"O'Donoughue writes thoughtfully and poetically about Florida's geological history and long-term patterns of environmental change and cultural adaptation. A compelling case for the relevance of archaeology to current environmental concerns."--Christopher B. Rodning, coeditor of Fort San Juan and the Limits of Empire
"Examines Florida's critically important springs and discusses how they were used and modified over thousands of years by local inhabitants, placing the springs in a deep historic context while offering well-informed suggestions for their long term management and use."--David G. Anderson, coeditor of Archaeology of the Mid-Holocene Southeast
In Water from Stone, Jason O'Donoughue investigates the importance of natural springs to ancient Floridians. Throughout their history, Florida's springs have been gathering places for far-flung peoples. O'Donoughue finds that springs began flowing several millennia earlier than previously thought, serving as sites of habitation, burials, ritualized feasting, and monument building for Florida's earliest peoples.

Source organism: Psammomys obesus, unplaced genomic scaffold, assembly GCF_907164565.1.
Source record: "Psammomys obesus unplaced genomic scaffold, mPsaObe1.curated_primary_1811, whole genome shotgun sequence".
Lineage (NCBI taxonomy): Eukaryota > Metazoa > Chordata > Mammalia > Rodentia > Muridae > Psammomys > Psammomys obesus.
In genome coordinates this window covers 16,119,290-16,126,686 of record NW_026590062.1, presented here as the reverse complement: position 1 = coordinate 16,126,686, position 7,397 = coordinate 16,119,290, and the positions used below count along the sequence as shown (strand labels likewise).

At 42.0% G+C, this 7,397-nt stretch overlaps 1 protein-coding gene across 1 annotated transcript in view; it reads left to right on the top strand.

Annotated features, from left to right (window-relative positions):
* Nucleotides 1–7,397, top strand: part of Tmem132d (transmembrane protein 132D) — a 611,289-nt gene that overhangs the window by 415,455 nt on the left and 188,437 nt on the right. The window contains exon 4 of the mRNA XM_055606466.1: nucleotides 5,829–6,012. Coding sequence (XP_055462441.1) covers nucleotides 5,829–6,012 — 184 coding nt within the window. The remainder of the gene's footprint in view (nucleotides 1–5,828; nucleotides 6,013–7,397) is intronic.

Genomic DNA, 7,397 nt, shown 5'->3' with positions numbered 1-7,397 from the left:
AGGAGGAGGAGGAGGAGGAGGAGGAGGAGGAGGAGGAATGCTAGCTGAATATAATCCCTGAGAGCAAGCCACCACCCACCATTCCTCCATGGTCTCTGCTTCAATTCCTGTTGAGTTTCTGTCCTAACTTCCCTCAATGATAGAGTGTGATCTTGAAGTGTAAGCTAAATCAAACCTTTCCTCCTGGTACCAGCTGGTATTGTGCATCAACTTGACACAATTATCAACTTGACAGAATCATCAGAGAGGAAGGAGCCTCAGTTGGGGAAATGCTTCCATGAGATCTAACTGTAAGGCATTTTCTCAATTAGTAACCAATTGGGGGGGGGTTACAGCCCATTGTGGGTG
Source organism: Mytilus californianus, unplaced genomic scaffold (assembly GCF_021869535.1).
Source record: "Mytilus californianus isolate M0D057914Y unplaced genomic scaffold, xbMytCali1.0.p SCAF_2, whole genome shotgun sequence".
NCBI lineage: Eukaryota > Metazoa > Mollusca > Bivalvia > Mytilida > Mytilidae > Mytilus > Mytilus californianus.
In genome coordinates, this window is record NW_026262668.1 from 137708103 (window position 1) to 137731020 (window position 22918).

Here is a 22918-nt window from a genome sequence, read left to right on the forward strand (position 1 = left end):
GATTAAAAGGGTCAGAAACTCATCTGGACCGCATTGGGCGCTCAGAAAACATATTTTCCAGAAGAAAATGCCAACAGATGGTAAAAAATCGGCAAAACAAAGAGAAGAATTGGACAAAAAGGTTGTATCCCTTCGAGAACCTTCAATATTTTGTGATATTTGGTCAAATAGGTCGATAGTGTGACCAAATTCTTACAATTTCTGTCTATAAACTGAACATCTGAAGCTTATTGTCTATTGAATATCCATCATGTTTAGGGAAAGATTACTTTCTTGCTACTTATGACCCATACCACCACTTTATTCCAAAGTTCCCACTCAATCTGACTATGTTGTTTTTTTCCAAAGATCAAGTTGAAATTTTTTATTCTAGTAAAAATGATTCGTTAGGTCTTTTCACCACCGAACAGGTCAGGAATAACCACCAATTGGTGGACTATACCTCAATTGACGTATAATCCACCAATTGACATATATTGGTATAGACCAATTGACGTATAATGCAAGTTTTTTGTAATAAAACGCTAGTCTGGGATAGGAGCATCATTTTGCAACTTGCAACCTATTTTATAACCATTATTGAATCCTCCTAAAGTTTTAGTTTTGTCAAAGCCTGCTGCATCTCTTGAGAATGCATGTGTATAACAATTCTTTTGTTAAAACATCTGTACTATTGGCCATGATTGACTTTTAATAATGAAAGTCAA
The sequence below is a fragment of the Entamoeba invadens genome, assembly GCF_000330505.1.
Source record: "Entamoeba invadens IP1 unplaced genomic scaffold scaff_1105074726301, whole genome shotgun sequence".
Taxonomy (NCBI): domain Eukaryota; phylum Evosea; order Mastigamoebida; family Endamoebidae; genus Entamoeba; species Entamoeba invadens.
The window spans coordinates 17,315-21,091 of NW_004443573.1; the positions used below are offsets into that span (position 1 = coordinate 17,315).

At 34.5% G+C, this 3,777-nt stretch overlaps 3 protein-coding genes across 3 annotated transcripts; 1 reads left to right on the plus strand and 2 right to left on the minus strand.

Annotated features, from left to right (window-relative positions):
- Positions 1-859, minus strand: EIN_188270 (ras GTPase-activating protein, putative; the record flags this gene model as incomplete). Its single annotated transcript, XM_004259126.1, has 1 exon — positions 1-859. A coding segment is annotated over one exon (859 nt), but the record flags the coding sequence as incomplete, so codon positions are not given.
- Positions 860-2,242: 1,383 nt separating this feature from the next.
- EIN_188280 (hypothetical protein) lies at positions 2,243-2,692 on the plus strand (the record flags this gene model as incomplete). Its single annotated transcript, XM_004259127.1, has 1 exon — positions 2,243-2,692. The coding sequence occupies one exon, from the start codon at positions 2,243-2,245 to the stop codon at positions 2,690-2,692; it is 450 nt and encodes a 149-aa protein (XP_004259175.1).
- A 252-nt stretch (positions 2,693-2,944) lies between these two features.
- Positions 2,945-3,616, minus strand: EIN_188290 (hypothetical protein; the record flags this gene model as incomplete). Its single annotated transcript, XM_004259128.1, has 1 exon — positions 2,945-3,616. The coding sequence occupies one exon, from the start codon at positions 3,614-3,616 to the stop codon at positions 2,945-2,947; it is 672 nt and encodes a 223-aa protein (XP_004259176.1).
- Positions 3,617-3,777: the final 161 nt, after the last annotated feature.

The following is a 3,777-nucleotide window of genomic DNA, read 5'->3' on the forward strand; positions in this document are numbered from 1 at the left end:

O'Donoughue moves beyond the focus on the ecological roles of springs and the current popular image of springs as timeless and pristine, approaches taken by many archaeologists and conservationists. He argues for an archaeological perspective that emphasizes the social and historical importance of springs, explaining how this viewpoint creates a bridge between past and present, enhances the intrinsic value of springs, and is vital to the success of contemporary conservation efforts.
Jason O'Donoughue is an archaeologist at the Florida Bureau of Archaeological Research in Tallahassee.
A volume in the Florida Museum of Natural History: Ripley P. Bullen Series
There are currently no reviews available